The onset of the pandemic brought about a dramatic change in the education space. Schools were forced to change from traditional teaching in physical spaces, to online learning. Whilst the change came at a time we were unprepared, the group quickly saw the opportunity to achieve its scale-and-reach aspirations, by taking advantage of boundless digital space.
To this end, Helena Schools is currently setting up an international online school for the benefit of both the formal and home school learners across Africa. Modelled after some of the leading international and African leadership institutions, the Online School will provide a range of academic curriculums, our globally competitive and relevant leadership development curriculum based on the 21st Century skills and interactive learning platform with both offline and online accessibility.
What gives you the most satisfaction being an entrepreneur?
Our school is not amongst the biggest schools in the country, but I believe we are amongst the most impactful. We are taking children from middle-to-lower income backgrounds and equipping them to compete amongst the best of their kind on a world stage. Our unique pricing model has found a way to create access to our education to families previously excluded, whilst still delivering the highest standards that exceed the price.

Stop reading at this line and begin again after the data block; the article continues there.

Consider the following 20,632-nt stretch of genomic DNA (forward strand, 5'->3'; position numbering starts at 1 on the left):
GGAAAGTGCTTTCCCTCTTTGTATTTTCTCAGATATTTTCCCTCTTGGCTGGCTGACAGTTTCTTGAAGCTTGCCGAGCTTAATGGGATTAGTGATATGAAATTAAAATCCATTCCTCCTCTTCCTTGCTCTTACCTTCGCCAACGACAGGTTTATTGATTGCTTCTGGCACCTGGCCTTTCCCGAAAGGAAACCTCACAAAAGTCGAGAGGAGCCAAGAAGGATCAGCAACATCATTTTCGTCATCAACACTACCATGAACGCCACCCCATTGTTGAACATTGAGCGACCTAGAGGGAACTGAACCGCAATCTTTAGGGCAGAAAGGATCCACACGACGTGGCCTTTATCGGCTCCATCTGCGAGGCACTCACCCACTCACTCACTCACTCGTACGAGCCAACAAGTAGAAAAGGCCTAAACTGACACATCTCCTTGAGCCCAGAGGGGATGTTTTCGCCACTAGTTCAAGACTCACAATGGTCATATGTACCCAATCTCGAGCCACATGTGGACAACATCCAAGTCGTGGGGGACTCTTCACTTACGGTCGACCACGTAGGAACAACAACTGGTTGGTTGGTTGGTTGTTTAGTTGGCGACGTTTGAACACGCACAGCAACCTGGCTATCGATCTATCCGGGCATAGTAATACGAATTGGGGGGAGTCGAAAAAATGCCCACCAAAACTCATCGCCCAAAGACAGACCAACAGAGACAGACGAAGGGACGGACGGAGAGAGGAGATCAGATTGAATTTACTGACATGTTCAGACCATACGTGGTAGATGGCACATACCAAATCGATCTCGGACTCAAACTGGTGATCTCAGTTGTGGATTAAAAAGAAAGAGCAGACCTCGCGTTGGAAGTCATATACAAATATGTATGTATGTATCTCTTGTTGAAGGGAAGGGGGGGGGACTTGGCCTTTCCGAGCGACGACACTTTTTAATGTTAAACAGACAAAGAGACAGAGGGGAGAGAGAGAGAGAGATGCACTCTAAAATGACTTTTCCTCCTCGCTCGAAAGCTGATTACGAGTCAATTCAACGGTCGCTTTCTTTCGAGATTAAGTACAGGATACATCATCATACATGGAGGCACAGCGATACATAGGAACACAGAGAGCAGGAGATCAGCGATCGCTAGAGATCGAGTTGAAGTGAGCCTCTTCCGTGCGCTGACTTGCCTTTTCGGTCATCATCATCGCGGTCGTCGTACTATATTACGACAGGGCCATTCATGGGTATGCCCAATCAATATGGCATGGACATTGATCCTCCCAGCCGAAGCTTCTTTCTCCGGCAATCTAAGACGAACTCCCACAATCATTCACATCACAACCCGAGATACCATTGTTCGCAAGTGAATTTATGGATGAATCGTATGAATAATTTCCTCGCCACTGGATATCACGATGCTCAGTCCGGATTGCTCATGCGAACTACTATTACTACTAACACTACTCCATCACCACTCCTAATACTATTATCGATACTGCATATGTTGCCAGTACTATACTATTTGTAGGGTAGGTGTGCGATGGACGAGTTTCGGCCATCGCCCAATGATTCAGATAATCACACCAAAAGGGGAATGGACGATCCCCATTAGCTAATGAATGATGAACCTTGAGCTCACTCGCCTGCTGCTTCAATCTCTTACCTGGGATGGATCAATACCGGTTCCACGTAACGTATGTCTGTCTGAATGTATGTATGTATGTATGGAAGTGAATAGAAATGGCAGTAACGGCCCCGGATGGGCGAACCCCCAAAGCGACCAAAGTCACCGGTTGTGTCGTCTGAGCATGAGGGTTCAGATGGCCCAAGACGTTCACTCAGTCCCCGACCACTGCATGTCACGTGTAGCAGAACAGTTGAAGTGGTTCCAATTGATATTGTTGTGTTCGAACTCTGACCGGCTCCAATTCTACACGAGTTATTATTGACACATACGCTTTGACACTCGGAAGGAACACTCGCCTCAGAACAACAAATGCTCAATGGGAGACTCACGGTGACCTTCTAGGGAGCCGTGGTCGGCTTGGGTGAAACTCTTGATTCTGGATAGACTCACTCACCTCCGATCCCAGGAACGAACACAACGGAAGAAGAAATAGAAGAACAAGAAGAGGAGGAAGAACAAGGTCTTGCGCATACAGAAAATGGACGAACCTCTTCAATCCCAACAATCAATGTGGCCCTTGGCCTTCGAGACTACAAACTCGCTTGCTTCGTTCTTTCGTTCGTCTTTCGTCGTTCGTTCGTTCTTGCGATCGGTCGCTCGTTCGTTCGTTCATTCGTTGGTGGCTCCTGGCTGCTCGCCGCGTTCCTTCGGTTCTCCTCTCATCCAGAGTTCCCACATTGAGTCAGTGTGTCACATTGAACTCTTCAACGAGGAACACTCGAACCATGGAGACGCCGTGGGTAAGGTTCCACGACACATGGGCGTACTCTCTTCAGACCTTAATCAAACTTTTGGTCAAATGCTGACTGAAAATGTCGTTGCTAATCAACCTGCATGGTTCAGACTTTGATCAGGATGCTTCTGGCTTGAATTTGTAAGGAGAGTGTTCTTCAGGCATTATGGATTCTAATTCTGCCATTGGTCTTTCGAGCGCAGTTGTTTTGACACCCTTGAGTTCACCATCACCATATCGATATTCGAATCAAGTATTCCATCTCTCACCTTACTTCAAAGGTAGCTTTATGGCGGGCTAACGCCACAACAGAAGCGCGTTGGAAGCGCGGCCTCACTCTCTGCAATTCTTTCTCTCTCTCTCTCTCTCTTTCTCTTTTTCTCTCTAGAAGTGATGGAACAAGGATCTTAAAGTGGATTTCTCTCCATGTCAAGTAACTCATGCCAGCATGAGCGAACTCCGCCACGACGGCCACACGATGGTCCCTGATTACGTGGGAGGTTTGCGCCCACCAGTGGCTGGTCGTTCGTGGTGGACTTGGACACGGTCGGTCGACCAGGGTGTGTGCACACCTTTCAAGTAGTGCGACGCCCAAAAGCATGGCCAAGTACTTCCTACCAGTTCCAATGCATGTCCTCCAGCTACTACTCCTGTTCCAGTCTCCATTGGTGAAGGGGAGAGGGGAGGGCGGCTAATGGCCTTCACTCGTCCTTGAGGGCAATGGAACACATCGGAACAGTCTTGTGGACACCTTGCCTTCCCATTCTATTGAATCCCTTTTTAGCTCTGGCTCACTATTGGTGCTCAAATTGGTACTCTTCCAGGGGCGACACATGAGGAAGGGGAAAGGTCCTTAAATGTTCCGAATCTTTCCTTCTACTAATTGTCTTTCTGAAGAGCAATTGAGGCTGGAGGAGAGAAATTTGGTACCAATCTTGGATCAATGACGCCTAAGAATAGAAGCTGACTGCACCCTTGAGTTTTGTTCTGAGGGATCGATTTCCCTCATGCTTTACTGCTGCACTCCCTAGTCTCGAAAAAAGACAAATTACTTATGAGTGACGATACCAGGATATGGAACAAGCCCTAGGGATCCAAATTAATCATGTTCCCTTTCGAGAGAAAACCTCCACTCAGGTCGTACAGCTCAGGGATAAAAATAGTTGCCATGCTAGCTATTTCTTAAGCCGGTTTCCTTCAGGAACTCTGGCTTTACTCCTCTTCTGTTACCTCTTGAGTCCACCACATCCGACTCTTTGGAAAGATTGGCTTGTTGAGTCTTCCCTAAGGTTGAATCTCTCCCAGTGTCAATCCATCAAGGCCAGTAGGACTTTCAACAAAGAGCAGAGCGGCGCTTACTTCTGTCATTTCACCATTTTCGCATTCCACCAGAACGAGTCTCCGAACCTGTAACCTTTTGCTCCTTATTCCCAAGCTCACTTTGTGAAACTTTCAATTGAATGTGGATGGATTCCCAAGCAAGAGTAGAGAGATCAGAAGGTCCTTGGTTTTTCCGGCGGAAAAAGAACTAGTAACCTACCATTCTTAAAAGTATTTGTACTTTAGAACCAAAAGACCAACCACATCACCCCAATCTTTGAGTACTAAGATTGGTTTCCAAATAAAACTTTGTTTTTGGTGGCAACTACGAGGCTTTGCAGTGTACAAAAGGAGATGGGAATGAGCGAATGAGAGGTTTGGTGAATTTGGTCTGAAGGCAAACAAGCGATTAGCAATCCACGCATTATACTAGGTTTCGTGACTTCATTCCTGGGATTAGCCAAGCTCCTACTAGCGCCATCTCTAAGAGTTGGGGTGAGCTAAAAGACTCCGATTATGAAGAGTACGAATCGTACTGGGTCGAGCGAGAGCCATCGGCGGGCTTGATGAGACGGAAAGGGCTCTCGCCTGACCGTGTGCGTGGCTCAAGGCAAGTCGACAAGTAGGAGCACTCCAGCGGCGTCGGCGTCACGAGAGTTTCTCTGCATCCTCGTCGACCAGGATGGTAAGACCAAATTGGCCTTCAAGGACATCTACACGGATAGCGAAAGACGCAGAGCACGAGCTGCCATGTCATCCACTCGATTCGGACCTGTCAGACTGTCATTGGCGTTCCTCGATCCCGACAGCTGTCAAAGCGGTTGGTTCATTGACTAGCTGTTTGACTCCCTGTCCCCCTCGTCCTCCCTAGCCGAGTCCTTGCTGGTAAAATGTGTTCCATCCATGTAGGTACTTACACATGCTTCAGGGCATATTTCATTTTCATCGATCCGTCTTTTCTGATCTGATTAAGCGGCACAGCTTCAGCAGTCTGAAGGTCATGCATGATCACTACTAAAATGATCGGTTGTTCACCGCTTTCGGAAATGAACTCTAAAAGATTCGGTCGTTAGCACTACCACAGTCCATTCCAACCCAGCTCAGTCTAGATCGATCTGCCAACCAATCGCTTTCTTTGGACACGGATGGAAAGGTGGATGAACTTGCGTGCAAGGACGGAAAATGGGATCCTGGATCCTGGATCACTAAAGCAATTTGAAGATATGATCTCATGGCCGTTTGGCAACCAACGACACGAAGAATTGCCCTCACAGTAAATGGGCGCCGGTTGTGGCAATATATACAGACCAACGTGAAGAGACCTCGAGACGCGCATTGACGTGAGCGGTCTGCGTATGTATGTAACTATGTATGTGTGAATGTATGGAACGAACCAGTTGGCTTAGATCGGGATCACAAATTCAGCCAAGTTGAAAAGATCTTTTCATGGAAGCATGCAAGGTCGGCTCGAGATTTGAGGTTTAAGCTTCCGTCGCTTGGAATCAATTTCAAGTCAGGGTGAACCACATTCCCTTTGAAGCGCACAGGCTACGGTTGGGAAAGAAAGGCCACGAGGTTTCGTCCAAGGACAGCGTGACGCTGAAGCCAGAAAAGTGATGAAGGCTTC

Our scholarship model has also allowed for a blended enrolment, mixing children of different backgrounds in one school. Our business model is one of our greatest achievements. I am unconventional in my thinking, a style that is difficult to comprehend within the education sector which is built on the principles of systems and uniformity. However, I truly believe that the work we have begun through our leadership curriculum is key to shaping our country’s future leaders.
What’s the biggest piece of advice you can give to other women looking to start-up?
I would want to encourage any woman, young and old thinking of starting their business venture – START. Experts call this your minimum viable product. Start with the smallest and most practical version of your dream. The version thats enough for you to start even tomorrow. You will never have all your “ducks in a row”, or all the resources you need to start in the beginning.
The process is a continuous journey of overcoming hurdles, one hurdle at a time. You actually will never know what you are made of, or whether you are cut out for enterprise by analysing on the side lines. You have to get in, get your hands dirty and just start. Though a challenging journey, that will often leave you in tears when you reach a road block, it can be one of the most fulfilling things you can do with your life, if only you would START.
To find out more about Helena Schools, send an email to: [email protected] or visit the company website and social media platforms: